Cover image for Pack of thieves : how Hitler and Europe plundered the Jews and committed the greatest theft in history
Pack of thieves : how Hitler and Europe plundered the Jews and committed the greatest theft in history
Chesnoff, Richard Z., 1937-
Personal Author:
First edition.
Publication Information:
New York : Doubleday, [1999]

Physical Description:
325 pages, 16 unnumbered pages of plates : illustrations ; 25 cm
Format :


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Material Type
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Item Holds
D804.3 .C446 1999 Adult Non-Fiction Central Closed Stacks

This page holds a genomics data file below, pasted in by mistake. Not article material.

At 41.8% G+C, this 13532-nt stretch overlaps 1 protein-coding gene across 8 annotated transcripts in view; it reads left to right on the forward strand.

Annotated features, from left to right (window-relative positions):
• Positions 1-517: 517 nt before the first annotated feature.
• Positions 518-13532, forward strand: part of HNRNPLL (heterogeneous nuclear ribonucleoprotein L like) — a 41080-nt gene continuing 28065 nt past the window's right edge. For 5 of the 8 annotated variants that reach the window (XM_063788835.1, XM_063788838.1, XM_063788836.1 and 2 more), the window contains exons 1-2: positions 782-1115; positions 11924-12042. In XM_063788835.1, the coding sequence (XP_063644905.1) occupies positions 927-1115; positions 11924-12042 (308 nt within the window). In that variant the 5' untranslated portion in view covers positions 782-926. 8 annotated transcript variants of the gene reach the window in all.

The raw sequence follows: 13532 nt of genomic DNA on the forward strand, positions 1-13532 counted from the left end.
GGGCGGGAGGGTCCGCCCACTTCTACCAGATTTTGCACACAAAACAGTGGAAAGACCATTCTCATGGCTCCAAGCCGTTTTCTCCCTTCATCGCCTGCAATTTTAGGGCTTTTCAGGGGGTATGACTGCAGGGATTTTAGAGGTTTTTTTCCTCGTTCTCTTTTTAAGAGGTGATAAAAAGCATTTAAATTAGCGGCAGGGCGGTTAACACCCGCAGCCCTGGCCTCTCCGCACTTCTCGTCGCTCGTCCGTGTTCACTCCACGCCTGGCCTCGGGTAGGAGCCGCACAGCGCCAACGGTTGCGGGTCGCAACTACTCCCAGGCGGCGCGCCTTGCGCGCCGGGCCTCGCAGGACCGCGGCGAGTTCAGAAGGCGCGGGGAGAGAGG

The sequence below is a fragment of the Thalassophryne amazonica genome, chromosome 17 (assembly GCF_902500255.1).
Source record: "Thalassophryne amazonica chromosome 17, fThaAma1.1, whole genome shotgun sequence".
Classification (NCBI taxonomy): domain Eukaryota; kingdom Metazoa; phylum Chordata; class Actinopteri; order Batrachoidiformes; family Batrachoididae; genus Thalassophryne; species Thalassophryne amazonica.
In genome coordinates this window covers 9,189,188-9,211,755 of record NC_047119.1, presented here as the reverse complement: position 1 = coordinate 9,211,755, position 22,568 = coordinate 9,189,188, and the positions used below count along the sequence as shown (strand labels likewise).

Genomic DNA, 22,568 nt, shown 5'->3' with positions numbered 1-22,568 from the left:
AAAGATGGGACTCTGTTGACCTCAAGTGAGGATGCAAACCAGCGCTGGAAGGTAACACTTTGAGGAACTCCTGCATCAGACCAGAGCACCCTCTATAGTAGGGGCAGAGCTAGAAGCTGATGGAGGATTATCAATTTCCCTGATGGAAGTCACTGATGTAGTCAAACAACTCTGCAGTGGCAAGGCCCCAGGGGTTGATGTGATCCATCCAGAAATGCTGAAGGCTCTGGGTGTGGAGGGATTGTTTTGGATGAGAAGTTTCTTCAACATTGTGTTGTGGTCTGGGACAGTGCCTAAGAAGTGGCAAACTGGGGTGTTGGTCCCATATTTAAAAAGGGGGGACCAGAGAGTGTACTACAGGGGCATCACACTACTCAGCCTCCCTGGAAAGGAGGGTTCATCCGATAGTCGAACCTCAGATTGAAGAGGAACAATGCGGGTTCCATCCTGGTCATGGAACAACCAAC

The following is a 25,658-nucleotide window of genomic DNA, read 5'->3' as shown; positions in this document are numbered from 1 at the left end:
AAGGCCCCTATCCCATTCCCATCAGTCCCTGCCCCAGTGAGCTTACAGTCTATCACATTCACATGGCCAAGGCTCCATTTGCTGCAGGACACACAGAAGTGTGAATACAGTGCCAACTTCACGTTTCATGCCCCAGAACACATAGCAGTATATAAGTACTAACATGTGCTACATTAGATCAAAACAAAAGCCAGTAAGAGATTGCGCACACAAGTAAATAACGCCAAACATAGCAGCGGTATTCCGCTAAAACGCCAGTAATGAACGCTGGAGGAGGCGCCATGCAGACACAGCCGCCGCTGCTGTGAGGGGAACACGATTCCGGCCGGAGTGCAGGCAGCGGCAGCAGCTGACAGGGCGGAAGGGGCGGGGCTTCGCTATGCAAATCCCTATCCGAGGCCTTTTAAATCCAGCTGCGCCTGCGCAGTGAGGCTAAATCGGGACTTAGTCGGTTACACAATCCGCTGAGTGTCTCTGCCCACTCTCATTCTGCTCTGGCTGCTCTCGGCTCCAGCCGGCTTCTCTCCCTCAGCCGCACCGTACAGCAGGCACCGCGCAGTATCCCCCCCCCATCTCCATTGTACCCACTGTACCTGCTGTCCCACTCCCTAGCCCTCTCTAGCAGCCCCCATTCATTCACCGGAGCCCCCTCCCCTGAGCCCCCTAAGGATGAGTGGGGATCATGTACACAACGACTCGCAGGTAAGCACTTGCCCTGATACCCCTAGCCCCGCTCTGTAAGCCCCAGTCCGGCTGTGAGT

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It was the largest organized robbery in history--the detailed, systematic looting of Europe's Jews by the Nazis and most of the nations of Europe: Axis, Allied, and neutral. Now, for the first time, prizewinning journalist Richard Z. Chesnoff details the full scope of this monumental theft of money, gold, jewels, art, and property that began in Germany with the rise of Adolf Hitler, continued through the Holocaust and the Third Reich's occupation of Europe, and culminated in a postwar cloaking campaign that stretched from Scandinavia to the Balkans to Iberia. Chesnoff, who was among the first reporters to break the story that Swiss banks were still hoarding the assets of Holocaust victims, traveled to fourteen countries to research this heartbreaking, compelling story of human greed. With direct access to hitherto classified files and through exclusive interviews with bankers, government and Jewish officials, camp survivors, and the families of victims, Chesnoff tells a tragic tale that will make the headlines of tomorrow's newspapers. Revealing new details that many governments and bankers would prefer to remain secret, he describes the detective work used to trace Holocaust assets that continue to be hidden inside the systems of Allied nations such as France and the Netherlands. With the deftness that comes with a journalist's deep understanding of events, Chesnoff explains why it has taken more than fifty years for the world to even begin to come to terms with the massive pillage and plunder.